3) And Still We Rise (2000) by Miles Corwin addresses the very students A Tribe Apart does not, namely inner city urban teens who attend a large comprehensive high school in a major city. And Still We Rise inserts Corwin, a Los Angeles Times reporter, for a year in a south-central high school, Crenshaw High School within the Los Angeles Unified School District. This book examines in an ethnographic style, the "positive students" in the gifted program where he highlights that "98 percent" go onto college. This, statistic both as a researcher and a former LAUSD teacher, is, even fifteen years later, an aberration not just in a high school in South-Central, but in many neighborhood schools within in LAUSD. This was one of the first books to shed an optimistic perspective on the positive students that "made a way out of no way." That this book is still used by many educators in their own classroom speaks to the universality of the experiences of these students, not just to other students in Los Angeles, but across the nation.


4) Rafe Esquith is an award winning teacher whose first book; Teach Like Your Hair is On Fire (2007) highlights the "positive students" who achieve under difficult circumstances.Mr. Esquith, a fifth-grade teacher in South-Central LA, teaches his students English through using Shakespeare and other "nontraditional" methods -- meaning methodology usually reserved for students who are not primarily Black and Latino. This work, unlike the previous two, is teacher focused rather than student focused. It is an excellent compliment to the first two books that take place in the same local, and an affirmation to teachers across the country, especially those who doubt that in this era of "high stakes testing," that nontraditional methodologies can (and should) endure in urban public school classrooms.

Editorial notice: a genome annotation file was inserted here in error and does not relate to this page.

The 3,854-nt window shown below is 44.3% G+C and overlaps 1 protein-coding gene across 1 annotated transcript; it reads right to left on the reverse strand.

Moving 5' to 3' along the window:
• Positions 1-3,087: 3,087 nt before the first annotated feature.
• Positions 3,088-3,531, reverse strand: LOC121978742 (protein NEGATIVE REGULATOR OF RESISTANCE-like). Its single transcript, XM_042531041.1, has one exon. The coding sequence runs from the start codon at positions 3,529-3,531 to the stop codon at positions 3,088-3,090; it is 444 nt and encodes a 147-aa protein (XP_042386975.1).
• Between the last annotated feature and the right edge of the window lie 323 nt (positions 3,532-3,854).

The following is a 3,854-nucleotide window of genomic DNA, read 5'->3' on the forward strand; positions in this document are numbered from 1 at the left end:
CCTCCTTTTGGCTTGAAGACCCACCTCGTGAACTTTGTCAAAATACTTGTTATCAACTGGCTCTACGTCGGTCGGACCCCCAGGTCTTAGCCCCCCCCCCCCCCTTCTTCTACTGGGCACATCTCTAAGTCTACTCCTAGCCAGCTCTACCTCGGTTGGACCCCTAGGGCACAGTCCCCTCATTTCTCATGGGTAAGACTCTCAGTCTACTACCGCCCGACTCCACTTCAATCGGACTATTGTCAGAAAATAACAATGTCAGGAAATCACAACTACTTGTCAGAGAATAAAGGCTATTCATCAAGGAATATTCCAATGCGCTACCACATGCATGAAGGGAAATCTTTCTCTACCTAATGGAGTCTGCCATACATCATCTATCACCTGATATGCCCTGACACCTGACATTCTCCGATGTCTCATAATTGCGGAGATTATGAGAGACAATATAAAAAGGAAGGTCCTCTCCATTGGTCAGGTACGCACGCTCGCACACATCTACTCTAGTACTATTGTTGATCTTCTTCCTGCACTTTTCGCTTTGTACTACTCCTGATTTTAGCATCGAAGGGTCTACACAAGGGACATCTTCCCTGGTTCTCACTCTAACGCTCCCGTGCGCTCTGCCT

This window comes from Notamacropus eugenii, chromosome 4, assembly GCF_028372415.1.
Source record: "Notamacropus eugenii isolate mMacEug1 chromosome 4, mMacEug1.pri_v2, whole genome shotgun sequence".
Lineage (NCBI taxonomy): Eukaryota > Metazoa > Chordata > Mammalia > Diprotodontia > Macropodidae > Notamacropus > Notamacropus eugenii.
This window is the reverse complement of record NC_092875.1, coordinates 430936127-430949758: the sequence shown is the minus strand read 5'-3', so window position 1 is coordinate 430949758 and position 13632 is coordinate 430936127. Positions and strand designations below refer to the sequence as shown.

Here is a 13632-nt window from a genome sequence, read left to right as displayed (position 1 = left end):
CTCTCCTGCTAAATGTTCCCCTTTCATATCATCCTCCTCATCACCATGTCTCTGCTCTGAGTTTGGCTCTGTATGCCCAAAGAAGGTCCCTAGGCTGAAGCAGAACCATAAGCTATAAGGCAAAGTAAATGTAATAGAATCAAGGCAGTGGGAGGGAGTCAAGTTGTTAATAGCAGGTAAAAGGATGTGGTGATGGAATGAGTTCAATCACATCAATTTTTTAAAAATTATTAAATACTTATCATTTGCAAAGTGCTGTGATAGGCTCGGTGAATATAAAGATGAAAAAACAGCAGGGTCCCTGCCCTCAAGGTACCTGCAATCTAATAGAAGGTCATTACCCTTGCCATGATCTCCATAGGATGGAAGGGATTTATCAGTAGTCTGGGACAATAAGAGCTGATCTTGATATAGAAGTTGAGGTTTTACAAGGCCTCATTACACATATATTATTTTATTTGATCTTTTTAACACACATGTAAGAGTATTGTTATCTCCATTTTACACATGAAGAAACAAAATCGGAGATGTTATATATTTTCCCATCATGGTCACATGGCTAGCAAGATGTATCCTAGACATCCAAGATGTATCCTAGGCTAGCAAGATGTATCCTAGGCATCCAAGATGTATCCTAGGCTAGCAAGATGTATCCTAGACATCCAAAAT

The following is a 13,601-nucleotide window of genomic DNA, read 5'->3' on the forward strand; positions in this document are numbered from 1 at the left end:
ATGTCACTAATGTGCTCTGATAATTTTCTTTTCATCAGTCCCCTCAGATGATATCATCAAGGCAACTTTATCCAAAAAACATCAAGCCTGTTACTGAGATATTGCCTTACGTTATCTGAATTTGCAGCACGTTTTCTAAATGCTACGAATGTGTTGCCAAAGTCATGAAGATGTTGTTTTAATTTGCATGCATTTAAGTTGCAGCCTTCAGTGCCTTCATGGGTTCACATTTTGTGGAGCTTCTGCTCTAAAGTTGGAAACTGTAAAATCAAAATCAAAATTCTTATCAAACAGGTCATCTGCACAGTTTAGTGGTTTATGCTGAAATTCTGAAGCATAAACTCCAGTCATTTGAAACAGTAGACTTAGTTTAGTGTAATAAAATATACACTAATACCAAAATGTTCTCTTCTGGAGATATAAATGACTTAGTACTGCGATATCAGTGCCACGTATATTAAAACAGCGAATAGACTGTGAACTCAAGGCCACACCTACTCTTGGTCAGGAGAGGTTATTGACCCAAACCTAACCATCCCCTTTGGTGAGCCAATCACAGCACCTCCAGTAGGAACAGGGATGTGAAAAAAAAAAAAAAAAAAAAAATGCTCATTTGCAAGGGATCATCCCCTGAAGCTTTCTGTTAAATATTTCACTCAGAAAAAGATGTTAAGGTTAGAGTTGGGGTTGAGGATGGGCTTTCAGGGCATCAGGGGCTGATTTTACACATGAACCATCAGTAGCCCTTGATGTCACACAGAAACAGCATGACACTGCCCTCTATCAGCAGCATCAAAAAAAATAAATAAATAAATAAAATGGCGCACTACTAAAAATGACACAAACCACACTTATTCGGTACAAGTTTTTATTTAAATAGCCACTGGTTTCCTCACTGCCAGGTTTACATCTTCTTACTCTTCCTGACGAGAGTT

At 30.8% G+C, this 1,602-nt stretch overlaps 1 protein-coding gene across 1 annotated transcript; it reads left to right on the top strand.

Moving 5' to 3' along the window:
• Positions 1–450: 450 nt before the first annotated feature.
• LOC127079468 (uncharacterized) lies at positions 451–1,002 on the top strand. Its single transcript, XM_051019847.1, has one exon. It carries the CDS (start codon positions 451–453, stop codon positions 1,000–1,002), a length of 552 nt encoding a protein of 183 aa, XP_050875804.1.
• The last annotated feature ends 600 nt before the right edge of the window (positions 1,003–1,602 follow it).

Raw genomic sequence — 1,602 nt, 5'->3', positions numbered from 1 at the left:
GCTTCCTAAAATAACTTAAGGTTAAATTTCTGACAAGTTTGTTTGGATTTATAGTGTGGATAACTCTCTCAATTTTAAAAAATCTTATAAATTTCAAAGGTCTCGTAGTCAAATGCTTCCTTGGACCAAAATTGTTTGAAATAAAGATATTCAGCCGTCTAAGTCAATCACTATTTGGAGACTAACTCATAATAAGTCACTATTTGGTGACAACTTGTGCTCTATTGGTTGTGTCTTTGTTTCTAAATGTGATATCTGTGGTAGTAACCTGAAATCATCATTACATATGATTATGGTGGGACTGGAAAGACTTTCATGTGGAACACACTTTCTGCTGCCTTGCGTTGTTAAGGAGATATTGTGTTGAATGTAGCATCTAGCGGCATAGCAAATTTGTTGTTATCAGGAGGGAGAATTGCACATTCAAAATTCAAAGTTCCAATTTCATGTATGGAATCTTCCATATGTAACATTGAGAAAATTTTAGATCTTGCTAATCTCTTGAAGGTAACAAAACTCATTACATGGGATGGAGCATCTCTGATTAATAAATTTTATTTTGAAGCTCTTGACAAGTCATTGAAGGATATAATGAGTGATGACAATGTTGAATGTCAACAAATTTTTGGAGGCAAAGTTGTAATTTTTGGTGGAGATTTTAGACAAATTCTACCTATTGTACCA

5) Relentless Pursuit (2009) by Donna Foote is a book that focuses on the first year teaching experience of four Teach for America participants. Unfortunately, the mere mention of Teach for America on the cover, I am sure, turned off a few people to this book. That is part of why it is so important that people read this text. Just as in A Tribe Apart and And Still We Rise, Ms. Foote's educational lens was as a Newsweek reporter and not a classroom teacher. To some, her perspectives may not carry the same weight as Dr. Meier, Mr. Esquith or other educators (and who populate the second half of this top ten list) who have significant experience in the public school classroom, but by no means should we ignore her conclusions and observations.

Sometimes it takes the perspective of "outsiders" to highlight problematic things that have existed under our noses for a long period of time. "Outsiders" also have the potential to offer insightful solutions we in the trenches may not have imagined. The narrative that Ms. Foote constructs in this book is all at once depressing, uplifting and authentic. The most important thing to take away from this book is that she humanizes the real lives of teachers who are often "dehumanized" and dismissed as "teach for a minute" or worse. Often when we are in the throws of critiquing an institution, especially one as controversial at Teach for America, we forget that within the make-up of any complex organization lie multifaceted, emotional, living human beings.

Stay tuned for the second five books of this list, as well as future lists which focus on the sociology of education and society, and videos and DVDs on these issues.

What are some of the books you find most important in your own learning of, or when talking about education reform?